RED RIVER — THE CRITERION COLLECTION
Groupthink doesn't live here, critical thought does.
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The homosexual subtext in Howard Hawkes's 1948 western is a widely overlooked, yet unmistakable element, to one of the most popular examples of the Western genre. Significant too in the narrative, about the first cattle drive from Texas to Kansas, is one man's entitled sense of capitalist greed that blinds him to all ethical considerations.
John Wayne plays the film's would-be protagonist Tom Dunson. The rugged cowboy abandons a wagon train to head south into Texas with a plan to steal as much land and cattle as he can.
Not even the unbridled love of a beautiful woman can stand in his way. Dunson's abandonment seals her doomed fate. With his trusted wagon-driver and cook Nadine Groot (Walter Brennan), the pair adopts an approval-starved boy named Matt Garth — the sole survivor of an Indian attack. Cut to 14-years later when Montgomery Clift's film-debut casts him as the grown version of Matt who Dunson has mentored all these years.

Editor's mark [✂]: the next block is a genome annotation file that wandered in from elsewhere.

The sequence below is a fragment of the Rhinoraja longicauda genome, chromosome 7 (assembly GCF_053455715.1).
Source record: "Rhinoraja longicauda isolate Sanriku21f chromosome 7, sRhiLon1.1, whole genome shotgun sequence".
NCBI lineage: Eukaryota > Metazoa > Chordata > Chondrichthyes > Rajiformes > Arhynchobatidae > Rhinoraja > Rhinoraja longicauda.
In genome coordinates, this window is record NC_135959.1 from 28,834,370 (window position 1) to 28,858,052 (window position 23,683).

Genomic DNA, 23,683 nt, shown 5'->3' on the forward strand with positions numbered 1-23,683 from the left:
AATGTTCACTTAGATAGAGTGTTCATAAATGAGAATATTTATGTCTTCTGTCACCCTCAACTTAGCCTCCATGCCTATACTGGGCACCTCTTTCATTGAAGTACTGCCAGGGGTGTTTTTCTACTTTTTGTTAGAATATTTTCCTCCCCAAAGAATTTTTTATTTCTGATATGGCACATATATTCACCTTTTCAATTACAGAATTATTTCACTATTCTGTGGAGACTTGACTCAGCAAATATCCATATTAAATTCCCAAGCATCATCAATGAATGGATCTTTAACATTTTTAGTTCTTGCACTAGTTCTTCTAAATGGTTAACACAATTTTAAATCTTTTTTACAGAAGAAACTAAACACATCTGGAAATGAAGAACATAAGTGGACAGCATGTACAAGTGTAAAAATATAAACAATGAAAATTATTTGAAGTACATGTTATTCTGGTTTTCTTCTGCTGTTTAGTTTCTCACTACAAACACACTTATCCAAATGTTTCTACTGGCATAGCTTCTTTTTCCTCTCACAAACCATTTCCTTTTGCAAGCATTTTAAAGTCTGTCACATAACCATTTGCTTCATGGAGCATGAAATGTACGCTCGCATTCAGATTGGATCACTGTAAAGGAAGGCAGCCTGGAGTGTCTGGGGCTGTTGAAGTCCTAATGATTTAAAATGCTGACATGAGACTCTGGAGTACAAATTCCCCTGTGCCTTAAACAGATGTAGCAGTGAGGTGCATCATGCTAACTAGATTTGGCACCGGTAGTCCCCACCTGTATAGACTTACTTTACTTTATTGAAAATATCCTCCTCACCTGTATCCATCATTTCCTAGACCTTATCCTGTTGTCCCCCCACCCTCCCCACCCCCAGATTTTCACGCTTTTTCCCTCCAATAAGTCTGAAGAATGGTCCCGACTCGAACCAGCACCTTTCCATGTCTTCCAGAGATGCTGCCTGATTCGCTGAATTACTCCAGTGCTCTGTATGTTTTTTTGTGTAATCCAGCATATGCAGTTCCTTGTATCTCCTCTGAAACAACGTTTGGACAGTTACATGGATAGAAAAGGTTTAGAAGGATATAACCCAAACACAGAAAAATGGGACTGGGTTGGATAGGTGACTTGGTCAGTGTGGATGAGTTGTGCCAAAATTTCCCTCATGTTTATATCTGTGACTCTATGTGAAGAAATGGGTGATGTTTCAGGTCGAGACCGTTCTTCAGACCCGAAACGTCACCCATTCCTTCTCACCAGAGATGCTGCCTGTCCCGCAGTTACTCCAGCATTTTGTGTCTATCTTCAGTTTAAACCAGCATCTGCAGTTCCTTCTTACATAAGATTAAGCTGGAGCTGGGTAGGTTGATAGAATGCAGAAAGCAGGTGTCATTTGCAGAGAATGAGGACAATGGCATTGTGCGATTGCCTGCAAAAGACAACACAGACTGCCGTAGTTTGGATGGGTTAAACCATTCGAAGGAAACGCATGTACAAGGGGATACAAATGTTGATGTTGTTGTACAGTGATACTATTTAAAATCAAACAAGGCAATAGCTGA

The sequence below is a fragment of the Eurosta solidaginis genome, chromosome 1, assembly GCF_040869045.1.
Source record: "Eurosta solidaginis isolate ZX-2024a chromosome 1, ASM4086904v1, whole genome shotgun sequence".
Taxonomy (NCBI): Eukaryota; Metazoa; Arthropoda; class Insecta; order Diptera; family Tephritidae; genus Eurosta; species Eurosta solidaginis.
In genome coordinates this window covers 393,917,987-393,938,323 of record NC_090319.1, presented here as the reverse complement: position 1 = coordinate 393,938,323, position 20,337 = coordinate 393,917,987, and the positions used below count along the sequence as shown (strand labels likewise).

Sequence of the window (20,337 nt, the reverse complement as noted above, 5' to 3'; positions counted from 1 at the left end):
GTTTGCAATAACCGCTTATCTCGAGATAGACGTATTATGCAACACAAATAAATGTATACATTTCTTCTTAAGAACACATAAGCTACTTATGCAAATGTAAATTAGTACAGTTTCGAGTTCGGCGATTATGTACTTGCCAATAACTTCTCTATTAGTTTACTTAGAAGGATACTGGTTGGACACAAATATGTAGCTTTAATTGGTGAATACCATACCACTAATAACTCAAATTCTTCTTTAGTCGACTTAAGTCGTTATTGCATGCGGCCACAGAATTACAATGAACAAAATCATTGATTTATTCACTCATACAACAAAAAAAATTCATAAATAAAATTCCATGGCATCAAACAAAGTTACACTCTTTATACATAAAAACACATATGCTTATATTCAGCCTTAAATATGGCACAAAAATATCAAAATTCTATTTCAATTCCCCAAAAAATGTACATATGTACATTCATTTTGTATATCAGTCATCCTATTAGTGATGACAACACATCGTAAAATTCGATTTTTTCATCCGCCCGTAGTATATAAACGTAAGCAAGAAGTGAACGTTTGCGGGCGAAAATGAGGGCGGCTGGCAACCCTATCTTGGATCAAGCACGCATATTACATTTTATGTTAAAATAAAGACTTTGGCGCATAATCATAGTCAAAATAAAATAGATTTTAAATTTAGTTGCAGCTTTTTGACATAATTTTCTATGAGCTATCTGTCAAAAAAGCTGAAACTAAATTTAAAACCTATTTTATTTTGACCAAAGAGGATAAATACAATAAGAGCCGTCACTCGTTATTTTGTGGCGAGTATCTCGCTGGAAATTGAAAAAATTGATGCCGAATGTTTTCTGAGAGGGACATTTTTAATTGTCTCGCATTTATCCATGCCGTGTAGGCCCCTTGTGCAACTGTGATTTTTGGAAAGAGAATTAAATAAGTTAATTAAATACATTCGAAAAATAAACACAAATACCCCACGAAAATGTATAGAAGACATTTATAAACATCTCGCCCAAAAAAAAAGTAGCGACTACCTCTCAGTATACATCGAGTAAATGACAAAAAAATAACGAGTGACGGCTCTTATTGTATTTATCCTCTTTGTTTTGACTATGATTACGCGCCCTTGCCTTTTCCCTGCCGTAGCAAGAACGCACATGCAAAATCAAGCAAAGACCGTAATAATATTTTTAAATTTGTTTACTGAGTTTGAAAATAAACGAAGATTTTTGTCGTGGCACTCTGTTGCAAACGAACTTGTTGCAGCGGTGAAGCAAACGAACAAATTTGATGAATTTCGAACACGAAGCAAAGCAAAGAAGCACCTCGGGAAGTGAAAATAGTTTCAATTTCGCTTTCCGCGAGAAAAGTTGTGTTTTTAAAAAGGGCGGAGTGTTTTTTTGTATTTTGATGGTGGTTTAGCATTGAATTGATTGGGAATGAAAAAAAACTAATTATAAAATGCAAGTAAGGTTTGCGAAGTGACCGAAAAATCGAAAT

Dunson thinks nothing of stealing another man's land. If he's caught, he kills the rightful owner with a snide smile on his face. Wayne's anti-hero builds his herd by re-branding thousands of cows belonging to other ranchers. He uses a Red River "D" on the brand. One lucky rival is a hotshot cowboy named Cherry Valance (John Ireland). Cherry inserts himself on the big cattle drive after his boss inexplicably forgives Dunson's poaching.
The similarly aged Matt and Cherry engage in a bonding ritual. They briefly trade pistols as a matter of introduction. Shooting at a tin can that jumps through the air allows for shared compliments. Cherry comments, "You know, there are only two things more beautiful than a good gun. A Swiss watch, or a woman from anywhere. You ever had a Swiss watch?" The innuendo-riddled line hangs over the story. We're told "there's gonna be trouble" between Cherry and Matt, but the dramatist's forewarning never comes to fruition. The deliberate statement lofts a query about what kind of "trouble" the author imagines, or expects the audience to imagine, for the two cowboys.
After his protégé takes the herd away from his increasingly volatile father figure, Dunson promises to "kill" Matt. Dunson's threat ushers in the cunning romantic affection of Tess Millay (Joanne Dru). Matt rescues Tess from an Indian attack after leaving Duson behind. Tess seizes the opportunity to tell Matt she loves him at first sight. And yet Tess changes her romantic stripes when she promises Dunson to bear his child during their first meeting. Tess's loudly voiced pronouncement of the "love" between Matt and Dunson resolves the drama.
Not Rated. 133 mins.